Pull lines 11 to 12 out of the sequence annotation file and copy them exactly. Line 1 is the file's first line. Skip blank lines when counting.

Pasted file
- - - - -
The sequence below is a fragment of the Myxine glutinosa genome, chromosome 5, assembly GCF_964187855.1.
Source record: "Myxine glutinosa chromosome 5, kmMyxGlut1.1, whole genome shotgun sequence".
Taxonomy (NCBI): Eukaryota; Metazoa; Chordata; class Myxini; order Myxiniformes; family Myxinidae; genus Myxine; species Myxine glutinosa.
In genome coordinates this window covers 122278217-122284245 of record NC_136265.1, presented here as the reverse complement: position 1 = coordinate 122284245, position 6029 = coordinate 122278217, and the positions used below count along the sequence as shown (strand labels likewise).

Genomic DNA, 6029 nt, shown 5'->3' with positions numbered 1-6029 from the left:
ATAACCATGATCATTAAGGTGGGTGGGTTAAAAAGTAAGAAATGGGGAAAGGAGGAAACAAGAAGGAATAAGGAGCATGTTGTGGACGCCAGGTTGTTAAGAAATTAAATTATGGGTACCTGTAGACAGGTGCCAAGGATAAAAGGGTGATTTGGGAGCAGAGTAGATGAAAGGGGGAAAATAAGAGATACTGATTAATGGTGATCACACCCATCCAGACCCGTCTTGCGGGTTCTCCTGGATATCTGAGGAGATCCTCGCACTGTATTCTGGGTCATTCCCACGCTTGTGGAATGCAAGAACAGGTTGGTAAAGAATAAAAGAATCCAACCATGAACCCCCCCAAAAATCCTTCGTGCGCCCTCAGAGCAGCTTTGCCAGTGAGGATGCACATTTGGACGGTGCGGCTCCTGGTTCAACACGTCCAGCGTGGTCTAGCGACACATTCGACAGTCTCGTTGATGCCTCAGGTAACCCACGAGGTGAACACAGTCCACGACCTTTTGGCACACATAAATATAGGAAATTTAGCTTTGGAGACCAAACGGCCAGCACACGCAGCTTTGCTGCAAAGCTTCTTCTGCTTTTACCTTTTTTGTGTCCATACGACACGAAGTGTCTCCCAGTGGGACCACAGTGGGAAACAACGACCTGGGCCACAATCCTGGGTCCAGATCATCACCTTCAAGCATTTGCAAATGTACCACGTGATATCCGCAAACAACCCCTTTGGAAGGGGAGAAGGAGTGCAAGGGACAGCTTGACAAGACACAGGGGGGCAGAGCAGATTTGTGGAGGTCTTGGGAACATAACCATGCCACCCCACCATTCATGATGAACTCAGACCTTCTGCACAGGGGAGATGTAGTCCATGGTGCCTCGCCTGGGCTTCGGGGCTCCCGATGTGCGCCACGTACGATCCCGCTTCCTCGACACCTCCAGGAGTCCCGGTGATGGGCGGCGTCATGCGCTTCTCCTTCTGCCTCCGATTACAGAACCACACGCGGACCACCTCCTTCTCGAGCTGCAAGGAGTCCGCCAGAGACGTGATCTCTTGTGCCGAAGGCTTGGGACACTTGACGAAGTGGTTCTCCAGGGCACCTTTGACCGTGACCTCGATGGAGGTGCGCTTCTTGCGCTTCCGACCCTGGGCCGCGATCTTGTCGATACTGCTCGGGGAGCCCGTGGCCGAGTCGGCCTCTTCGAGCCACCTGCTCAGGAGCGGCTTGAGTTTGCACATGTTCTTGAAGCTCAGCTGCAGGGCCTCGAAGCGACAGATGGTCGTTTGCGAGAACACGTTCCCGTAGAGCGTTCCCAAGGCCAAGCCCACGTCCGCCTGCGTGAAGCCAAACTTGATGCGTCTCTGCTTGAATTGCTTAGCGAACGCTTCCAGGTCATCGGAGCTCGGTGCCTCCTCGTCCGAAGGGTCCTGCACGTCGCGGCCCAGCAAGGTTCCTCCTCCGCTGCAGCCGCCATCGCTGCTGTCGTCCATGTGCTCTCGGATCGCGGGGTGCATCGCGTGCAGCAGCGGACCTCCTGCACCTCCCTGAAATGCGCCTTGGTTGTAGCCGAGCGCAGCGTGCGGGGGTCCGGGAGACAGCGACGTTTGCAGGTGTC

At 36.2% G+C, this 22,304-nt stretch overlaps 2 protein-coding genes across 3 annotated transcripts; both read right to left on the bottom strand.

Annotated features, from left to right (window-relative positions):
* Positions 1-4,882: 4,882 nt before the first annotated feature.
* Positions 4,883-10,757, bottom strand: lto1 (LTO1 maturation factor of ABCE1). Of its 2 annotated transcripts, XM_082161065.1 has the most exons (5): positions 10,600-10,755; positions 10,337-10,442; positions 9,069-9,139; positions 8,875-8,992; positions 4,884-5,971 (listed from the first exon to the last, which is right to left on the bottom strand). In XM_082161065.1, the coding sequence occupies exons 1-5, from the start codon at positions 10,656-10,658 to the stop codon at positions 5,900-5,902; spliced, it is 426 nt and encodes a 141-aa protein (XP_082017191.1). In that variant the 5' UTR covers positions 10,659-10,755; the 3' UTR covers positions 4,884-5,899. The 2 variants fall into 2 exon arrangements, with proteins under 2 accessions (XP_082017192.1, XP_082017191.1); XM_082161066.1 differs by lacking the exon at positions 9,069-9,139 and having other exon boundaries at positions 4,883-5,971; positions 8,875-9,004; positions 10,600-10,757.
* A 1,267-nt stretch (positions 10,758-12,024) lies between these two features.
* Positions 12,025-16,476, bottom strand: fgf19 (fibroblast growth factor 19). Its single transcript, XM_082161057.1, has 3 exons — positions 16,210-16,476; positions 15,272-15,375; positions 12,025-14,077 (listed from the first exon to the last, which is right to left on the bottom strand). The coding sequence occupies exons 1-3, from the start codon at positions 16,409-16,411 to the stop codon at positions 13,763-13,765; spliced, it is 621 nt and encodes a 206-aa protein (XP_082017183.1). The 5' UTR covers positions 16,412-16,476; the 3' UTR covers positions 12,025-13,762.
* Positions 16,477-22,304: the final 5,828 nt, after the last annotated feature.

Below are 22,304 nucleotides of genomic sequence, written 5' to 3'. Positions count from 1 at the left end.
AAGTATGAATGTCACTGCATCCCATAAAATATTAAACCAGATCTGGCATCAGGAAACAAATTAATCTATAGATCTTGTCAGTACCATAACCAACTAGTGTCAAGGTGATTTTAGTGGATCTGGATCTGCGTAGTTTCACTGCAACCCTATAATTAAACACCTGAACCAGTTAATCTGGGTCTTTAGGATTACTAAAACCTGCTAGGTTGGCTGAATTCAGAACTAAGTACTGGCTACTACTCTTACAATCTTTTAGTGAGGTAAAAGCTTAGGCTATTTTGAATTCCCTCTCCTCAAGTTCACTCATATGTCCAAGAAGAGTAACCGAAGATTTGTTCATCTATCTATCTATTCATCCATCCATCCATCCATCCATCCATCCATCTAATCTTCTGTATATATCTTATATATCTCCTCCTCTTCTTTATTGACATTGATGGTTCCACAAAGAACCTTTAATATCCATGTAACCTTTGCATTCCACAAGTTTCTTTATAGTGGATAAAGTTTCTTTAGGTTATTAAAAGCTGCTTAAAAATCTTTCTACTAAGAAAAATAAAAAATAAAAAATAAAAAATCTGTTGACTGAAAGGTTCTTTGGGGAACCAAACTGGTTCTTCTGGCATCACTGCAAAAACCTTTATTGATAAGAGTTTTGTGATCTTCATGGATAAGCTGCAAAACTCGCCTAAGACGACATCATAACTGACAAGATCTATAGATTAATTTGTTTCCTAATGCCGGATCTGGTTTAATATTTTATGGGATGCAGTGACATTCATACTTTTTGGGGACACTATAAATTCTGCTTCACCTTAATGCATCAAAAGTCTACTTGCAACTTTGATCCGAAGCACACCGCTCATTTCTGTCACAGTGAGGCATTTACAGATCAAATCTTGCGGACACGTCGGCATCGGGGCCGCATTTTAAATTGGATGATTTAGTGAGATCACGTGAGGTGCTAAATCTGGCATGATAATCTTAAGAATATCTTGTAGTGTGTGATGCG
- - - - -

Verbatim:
* A 1,267-nt stretch (positions 10,758-12,024) lies between these two features.
* Positions 12,025-16,476, bottom strand: fgf19 (fibroblast growth factor 19). Its single transcript, XM_082161057.1, has 3 exons — positions 16,210-16,476; positions 15,272-15,375; positions 12,025-14,077 (listed from the first exon to the last, which is right to left on the bottom strand). The coding sequence occupies exons 1-3, from the start codon at positions 16,409-16,411 to the stop codon at positions 13,763-13,765; spliced, it is 621 nt and encodes a 206-aa protein (XP_082017183.1). The 5' UTR covers positions 16,412-16,476; the 3' UTR covers positions 12,025-13,762.